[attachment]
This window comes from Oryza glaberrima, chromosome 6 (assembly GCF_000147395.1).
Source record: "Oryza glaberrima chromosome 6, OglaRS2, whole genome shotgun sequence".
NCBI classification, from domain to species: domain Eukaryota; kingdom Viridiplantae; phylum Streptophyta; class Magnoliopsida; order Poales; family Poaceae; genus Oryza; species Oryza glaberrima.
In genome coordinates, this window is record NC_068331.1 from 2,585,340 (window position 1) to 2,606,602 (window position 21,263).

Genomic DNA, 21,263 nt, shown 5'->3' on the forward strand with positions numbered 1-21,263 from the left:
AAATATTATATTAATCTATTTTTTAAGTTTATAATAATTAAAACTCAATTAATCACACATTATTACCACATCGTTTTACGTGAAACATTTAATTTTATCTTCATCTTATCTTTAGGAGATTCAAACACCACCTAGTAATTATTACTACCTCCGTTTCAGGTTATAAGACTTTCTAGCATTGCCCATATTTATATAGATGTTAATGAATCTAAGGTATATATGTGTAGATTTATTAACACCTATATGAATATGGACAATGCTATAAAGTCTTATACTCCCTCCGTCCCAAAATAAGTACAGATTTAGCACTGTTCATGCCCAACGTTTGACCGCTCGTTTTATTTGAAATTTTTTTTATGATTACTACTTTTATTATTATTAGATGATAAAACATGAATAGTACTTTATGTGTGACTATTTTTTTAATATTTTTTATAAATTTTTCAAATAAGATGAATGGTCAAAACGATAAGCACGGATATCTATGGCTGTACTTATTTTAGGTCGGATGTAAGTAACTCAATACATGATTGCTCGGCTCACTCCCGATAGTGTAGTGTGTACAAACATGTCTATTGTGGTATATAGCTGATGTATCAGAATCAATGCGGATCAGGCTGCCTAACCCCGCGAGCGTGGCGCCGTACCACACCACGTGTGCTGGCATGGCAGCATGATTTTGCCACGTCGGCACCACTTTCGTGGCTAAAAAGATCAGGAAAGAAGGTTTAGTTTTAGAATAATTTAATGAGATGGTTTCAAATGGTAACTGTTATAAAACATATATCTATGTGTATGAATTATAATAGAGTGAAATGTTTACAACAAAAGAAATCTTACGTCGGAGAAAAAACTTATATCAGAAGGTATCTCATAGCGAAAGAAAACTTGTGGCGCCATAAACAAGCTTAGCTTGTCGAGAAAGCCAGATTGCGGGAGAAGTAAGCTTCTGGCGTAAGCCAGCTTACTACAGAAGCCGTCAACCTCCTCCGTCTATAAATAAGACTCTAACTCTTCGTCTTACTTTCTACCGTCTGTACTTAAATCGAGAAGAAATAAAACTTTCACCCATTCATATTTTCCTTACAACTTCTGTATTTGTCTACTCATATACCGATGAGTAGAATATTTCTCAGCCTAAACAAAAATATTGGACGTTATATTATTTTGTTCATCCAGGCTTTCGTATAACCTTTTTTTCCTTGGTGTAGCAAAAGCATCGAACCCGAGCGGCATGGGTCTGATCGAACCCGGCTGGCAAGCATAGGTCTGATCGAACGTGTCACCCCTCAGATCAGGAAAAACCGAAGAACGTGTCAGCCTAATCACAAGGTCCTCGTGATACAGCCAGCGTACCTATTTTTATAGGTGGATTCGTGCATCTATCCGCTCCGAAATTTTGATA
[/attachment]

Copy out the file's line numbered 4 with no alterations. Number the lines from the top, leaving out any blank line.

In genome coordinates, this window is record NC_068331.1 from 2,585,340 (window position 1) to 2,606,602 (window position 21,263).